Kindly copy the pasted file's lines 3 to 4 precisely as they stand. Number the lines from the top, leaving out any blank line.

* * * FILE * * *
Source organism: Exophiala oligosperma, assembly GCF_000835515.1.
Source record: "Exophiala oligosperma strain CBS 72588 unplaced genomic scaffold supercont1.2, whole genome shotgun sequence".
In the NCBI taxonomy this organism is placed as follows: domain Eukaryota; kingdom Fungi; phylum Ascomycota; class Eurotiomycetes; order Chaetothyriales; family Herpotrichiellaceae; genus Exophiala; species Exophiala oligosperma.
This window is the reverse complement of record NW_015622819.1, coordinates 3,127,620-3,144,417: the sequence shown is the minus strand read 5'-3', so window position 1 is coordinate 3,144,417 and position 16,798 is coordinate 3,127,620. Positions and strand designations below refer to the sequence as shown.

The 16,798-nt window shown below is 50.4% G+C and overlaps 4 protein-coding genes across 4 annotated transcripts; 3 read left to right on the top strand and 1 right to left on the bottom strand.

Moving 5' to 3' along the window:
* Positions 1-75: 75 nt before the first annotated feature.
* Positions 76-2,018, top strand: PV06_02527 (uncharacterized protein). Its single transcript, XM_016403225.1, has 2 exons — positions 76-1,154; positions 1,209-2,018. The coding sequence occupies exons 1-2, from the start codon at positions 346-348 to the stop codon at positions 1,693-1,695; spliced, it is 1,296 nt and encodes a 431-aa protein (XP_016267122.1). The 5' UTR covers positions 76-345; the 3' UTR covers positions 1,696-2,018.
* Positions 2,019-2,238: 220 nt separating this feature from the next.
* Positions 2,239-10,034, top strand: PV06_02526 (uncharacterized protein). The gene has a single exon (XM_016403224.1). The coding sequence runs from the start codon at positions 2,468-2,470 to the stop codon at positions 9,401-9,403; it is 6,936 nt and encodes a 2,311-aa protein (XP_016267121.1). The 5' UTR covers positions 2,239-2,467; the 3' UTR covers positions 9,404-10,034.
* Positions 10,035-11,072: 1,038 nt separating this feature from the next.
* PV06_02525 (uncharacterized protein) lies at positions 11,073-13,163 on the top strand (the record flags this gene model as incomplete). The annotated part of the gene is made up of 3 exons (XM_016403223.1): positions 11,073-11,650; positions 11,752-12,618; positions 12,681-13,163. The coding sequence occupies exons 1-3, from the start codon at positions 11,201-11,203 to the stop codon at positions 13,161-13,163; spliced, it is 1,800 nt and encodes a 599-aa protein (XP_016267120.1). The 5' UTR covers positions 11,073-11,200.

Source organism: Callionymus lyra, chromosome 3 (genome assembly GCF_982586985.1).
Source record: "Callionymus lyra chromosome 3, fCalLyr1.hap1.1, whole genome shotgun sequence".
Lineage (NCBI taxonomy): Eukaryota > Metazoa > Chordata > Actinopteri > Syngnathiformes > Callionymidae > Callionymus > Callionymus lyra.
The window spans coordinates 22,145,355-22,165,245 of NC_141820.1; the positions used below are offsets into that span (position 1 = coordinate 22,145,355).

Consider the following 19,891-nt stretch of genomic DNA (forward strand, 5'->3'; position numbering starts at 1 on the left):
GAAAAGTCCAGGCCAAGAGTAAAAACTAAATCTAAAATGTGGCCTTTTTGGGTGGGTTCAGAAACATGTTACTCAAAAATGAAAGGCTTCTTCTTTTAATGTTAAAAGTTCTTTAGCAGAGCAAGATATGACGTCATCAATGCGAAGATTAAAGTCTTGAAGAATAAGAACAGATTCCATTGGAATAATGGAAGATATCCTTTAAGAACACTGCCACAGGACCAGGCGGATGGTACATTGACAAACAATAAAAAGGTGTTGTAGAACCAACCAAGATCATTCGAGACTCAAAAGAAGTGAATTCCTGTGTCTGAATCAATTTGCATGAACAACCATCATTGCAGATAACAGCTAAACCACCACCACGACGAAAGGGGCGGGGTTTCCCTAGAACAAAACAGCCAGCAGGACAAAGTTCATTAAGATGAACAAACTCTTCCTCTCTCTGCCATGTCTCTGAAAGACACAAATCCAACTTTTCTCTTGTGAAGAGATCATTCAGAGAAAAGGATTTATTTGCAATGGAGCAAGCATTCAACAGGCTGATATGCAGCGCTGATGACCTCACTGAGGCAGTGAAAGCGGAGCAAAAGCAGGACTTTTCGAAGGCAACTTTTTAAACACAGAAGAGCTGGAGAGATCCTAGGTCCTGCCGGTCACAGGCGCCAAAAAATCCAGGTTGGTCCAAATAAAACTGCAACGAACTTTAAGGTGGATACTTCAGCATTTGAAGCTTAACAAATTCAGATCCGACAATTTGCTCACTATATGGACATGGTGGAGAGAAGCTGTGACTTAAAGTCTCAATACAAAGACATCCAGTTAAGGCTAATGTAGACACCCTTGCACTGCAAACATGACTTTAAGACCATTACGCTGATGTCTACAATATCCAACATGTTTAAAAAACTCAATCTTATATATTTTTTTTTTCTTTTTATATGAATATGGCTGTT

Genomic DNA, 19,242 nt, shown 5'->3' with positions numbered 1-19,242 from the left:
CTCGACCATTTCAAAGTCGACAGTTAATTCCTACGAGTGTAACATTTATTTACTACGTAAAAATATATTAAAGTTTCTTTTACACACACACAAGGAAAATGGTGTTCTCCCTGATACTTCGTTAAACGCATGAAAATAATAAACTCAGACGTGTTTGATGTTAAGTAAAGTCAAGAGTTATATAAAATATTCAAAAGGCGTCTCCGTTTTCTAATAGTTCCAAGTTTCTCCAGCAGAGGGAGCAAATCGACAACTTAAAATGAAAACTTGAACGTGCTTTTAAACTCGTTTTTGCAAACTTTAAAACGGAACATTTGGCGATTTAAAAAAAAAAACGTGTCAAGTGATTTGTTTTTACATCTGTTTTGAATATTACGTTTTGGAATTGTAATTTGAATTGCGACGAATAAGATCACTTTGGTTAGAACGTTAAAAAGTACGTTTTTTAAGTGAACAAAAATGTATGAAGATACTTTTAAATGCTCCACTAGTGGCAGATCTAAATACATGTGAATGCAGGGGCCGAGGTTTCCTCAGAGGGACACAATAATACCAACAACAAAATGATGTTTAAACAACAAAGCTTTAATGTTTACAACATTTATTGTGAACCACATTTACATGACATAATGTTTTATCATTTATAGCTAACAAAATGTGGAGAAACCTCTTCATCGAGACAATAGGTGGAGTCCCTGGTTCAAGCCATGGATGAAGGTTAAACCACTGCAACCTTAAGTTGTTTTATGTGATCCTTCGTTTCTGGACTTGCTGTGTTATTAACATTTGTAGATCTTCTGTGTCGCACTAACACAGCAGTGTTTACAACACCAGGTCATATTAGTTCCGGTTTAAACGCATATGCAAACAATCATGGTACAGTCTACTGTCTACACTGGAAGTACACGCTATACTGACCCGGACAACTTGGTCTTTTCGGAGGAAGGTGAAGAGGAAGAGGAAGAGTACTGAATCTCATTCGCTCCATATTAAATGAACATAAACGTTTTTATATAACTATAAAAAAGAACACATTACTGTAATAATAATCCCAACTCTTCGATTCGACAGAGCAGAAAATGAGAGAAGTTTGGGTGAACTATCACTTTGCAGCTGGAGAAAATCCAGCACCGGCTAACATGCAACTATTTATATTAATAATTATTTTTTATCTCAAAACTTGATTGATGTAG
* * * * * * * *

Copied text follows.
In the NCBI taxonomy this organism is placed as follows: domain Eukaryota; kingdom Fungi; phylum Ascomycota; class Eurotiomycetes; order Chaetothyriales; family Herpotrichiellaceae; genus Exophiala; species Exophiala oligosperma.
This window is the reverse complement of record NW_015622819.1, coordinates 3,127,620-3,144,417: the sequence shown is the minus strand read 5'-3', so window position 1 is coordinate 3,144,417 and position 16,798 is coordinate 3,127,620. Positions and strand designations below refer to the sequence as shown.